Watering:  Your seedlings can go a little dry between watering before they’re set outside. Bottom watering is best, since overhead watering can cause foliage diseases. As you water less frequently, check the plants. If they don’t droop, they’re probably strong enough to start the transition.

Temperatures: The 85-degree temperatures that you needed for your seeds to germinate should be brought down to around 65 degrees for seedlings. A thermometer is the easiest way to monitor the temperatures in the greenhouse, so you can make adjustments with heating and ventilation.

A visit to the Porch. An unheated, protected area will allow plants to gradually adjust to cooler temperatures. A porch or enclosed deck can be a great transition space between the greenhouse and garden. If you ventilate the space, keep the plants away from drafts. If such an area is not available, you can also shelter your plants under an evergreen or in the shade of your house.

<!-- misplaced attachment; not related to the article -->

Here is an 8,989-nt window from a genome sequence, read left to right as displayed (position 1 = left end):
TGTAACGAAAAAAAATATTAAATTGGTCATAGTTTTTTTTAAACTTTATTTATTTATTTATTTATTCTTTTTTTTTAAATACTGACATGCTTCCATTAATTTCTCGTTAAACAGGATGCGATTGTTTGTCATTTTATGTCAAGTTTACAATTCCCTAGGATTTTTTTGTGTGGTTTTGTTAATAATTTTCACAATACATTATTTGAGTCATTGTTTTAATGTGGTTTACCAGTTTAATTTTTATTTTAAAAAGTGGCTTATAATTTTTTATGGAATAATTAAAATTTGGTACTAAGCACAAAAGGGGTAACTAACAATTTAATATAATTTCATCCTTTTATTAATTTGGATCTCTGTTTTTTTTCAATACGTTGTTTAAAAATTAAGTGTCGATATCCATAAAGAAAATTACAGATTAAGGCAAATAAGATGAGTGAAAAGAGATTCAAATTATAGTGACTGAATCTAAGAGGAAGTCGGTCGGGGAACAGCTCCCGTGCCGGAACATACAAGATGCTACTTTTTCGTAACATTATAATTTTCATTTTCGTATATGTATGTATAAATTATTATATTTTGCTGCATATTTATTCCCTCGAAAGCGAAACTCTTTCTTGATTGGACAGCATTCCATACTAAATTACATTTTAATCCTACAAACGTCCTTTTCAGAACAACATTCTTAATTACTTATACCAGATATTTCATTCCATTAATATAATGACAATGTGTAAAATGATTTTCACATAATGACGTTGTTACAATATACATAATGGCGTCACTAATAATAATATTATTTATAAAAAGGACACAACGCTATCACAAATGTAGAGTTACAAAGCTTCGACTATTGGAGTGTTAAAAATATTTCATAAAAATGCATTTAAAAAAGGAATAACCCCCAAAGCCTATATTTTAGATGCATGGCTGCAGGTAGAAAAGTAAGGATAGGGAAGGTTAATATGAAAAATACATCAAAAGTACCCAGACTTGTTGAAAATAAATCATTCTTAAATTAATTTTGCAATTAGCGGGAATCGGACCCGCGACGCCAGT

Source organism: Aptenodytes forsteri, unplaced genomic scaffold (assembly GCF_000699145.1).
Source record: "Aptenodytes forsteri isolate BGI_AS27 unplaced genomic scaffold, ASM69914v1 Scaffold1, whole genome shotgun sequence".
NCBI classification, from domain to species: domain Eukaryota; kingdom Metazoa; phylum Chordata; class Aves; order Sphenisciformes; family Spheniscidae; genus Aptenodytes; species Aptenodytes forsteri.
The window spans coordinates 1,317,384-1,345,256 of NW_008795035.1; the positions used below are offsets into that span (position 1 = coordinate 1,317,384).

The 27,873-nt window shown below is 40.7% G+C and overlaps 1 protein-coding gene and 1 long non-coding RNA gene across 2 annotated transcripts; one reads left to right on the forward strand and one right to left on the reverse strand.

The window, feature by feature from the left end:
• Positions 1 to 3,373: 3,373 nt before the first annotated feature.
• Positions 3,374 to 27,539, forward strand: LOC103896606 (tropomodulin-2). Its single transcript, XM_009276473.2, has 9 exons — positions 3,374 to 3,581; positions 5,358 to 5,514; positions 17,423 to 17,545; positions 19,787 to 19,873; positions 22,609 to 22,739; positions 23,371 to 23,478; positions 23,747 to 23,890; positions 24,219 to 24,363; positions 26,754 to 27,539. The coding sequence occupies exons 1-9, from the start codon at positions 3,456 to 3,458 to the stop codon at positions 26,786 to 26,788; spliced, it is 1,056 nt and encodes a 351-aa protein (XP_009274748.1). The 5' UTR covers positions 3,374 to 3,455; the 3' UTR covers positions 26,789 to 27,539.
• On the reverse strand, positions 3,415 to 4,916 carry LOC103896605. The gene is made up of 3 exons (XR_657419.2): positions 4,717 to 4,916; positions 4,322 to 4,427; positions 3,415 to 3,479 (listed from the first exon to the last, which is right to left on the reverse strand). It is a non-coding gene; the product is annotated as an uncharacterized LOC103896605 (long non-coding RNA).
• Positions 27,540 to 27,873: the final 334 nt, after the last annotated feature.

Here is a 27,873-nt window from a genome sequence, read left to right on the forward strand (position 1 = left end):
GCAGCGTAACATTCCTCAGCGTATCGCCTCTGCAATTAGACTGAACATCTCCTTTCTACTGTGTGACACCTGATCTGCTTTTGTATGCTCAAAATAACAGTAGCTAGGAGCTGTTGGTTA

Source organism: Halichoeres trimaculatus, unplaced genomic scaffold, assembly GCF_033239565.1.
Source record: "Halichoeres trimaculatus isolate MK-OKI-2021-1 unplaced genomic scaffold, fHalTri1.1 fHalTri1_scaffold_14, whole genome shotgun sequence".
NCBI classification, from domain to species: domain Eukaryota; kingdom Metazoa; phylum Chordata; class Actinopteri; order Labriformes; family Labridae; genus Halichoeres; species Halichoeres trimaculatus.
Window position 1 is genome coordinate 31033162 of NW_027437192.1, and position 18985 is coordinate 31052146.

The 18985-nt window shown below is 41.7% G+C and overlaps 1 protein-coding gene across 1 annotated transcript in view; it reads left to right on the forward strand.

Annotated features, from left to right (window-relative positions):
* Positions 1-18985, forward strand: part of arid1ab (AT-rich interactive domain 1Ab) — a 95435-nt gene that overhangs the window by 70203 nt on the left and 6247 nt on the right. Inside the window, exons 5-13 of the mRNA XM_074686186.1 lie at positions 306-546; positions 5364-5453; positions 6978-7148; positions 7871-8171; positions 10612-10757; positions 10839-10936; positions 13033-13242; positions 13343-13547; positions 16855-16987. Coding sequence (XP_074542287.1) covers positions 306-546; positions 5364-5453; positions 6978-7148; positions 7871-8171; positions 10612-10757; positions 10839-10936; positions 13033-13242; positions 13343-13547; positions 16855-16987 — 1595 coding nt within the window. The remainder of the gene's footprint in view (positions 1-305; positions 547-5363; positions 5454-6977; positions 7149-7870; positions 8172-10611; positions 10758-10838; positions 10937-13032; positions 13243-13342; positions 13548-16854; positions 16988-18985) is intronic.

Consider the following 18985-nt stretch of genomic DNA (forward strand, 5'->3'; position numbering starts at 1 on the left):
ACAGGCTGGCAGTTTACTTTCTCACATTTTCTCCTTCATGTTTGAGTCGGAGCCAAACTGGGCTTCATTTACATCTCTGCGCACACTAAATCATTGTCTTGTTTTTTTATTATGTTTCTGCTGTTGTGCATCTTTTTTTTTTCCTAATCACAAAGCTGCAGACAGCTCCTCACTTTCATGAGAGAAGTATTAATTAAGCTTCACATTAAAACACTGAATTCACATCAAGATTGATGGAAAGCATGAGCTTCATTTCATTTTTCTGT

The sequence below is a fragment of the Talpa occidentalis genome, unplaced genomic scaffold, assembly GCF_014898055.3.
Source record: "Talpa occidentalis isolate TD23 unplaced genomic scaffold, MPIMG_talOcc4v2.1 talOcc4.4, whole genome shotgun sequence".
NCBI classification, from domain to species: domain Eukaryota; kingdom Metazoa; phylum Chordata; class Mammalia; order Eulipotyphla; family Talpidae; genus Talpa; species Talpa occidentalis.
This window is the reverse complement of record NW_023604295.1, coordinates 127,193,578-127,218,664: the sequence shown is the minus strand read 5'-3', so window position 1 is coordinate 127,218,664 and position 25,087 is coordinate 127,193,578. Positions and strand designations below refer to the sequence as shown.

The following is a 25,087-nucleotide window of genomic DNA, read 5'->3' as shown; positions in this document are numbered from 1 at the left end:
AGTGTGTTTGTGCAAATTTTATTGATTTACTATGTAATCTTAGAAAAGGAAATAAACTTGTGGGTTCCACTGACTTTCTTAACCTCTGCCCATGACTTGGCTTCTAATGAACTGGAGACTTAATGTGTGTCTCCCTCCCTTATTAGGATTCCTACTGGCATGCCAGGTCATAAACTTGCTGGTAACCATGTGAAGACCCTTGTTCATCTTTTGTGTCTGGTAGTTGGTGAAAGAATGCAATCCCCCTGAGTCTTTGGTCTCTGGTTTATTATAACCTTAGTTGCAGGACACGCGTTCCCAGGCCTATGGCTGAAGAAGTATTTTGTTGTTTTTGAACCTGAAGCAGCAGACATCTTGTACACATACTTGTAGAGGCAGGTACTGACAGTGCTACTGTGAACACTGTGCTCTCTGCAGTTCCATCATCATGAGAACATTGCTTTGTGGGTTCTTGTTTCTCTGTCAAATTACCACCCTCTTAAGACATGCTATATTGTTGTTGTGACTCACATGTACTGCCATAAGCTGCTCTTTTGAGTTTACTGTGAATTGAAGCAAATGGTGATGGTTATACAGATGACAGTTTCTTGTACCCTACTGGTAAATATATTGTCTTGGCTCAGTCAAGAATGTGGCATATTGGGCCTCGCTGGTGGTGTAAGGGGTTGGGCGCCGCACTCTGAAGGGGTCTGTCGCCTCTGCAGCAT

Field Trips: Take your plants outside on mild days when there is little wind or precipitation. Frost or fabric covers can be used for extra protection. Just be sure that the plants aren’t being pressed upon directly.

Moving Day!

For container plants, wait until it’s in the high 50’s or low 60’s to move them outside. If it’s dry, sunny, and hot, put the plants out later in the day, so there will be some shade and cooler air. A slight drizzle is good, if the air isn’t cold.

For plants being transplanted in-ground, soil temperature is even more important than air temperature. So test the soil temperature for a few days. Remember, nighttime soil temperatures will be lower, and shouldn’t drop below 60 degrees.

The Pot Lifter  makes it easier to  move your heavy pots from the greenhouse.

Hardening off is a simple process, requiring just a little time and a lot of love. Gently ease your plants into outdoor living, and they should quickly start thriving in their new environment.